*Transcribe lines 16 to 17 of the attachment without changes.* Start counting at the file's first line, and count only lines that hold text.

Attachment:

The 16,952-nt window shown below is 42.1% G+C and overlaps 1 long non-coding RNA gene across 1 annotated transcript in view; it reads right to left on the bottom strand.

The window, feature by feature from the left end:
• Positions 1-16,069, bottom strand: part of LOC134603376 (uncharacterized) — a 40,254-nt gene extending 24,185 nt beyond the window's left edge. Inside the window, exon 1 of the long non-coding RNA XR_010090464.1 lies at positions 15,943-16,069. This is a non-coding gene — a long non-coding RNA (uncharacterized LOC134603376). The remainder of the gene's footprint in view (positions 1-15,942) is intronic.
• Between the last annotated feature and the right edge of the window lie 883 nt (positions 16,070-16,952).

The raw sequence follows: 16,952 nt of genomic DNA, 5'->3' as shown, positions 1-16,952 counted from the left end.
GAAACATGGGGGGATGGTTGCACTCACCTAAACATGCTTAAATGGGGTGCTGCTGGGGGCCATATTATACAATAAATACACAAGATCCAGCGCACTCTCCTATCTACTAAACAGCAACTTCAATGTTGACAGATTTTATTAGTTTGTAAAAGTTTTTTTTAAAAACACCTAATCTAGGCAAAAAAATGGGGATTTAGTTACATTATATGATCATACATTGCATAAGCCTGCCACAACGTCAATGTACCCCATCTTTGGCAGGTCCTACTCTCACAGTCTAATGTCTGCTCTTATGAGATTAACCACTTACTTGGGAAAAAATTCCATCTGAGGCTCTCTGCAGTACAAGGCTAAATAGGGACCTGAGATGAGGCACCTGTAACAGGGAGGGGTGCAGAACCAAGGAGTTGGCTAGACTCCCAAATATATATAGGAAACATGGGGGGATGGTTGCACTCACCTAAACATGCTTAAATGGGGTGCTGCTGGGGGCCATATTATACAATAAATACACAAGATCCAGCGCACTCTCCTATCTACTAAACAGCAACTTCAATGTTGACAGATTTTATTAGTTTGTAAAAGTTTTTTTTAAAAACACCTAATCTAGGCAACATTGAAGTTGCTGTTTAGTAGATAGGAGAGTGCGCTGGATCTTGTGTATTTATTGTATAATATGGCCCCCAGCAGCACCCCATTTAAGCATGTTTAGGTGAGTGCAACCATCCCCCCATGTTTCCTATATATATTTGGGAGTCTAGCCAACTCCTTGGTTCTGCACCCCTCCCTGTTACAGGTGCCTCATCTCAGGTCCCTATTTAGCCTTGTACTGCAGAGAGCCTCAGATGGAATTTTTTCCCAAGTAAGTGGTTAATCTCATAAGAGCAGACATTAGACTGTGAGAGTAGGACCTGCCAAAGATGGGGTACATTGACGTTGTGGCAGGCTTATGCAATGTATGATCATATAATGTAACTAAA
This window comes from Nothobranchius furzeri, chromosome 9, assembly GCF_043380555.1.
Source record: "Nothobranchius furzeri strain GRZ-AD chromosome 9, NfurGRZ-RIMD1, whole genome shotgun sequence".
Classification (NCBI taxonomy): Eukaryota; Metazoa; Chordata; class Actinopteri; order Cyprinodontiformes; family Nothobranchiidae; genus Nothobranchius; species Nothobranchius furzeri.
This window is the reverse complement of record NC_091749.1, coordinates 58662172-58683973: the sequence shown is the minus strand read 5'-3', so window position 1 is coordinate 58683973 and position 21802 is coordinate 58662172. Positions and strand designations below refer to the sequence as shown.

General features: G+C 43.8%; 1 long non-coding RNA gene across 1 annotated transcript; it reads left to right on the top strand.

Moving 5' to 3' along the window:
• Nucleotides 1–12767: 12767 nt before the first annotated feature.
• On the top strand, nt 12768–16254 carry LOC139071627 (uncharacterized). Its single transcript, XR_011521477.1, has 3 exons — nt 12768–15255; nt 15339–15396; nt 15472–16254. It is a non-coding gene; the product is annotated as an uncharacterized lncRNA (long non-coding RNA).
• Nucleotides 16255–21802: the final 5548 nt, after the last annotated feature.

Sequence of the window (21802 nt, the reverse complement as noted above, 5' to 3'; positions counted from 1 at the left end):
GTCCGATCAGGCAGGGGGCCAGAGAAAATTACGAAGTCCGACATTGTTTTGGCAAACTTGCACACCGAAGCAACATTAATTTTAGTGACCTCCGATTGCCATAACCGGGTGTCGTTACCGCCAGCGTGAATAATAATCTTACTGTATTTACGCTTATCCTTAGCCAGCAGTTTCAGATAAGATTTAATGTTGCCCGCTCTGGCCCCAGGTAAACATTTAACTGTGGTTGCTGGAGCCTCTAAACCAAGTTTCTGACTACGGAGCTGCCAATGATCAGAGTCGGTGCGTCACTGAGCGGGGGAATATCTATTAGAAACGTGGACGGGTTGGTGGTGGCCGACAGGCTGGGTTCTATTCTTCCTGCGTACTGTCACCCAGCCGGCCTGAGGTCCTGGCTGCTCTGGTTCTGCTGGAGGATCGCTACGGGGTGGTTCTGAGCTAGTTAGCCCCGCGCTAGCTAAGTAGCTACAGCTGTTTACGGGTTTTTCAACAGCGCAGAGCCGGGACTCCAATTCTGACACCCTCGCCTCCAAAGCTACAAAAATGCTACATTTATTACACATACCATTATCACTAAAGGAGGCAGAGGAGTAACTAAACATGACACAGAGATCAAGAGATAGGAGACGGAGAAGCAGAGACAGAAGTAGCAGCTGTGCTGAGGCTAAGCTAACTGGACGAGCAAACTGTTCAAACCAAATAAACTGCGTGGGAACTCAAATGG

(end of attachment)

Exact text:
Sequence of the window (21802 nt, the reverse complement as noted above, 5' to 3'; positions counted from 1 at the left end):
GTCCGATCAGGCAGGGGGCCAGAGAAAATTACGAAGTCCGACATTGTTTTGGCAAACTTGCACACCGAAGCAACATTAATTTTAGTGACCTCCGATTGCCATAACCGGGTGTCGTTACCGCCAGCGTGAATAATAATCTTACTGTATTTACGCTTATCCTTAGCCAGCAGTTTCAGATAAGATTTAATGTTGCCCGCTCTGGCCCCAGGTAAACATTTAACTGTGGTTGCTGGAGCCTCTAAACCAAGTTTCTGACTACGGAGCTGCCAATGATCAGAGTCGGTGCGTCACTGAGCGGGGGAATATCTATTAGAAACGTGGACGGGTTGGTGGTGGCCGACAGGCTGGGTTCTATTCTTCCTGCGTACTGTCACCCAGCCGGCCTGAGGTCCTGGCTGCTCTGGTTCTGCTGGAGGATCGCTACGGGGTGGTTCTGAGCTAGTTAGCCCCGCGCTAGCTAAGTAGCTACAGCTGTTTACGGGTTTTTCAACAGCGCAGAGCCGGGACTCCAATTCTGACACCCTCGCCTCCAAAGCTACAAAAATGCTACATTTATTACACATACCATTATCACTAAAGGAGGCAGAGGAGTAACTAAACATGACACAGAGATCAAGAGATAGGAGACGGAGAAGCAGAGACAGAAGTAGCAGCTGTGCTGAGGCTAAGCTAACTGGACGAGCAAACTGTTCAAACCAAATAAACTGCGTGGGAACTCAAATGG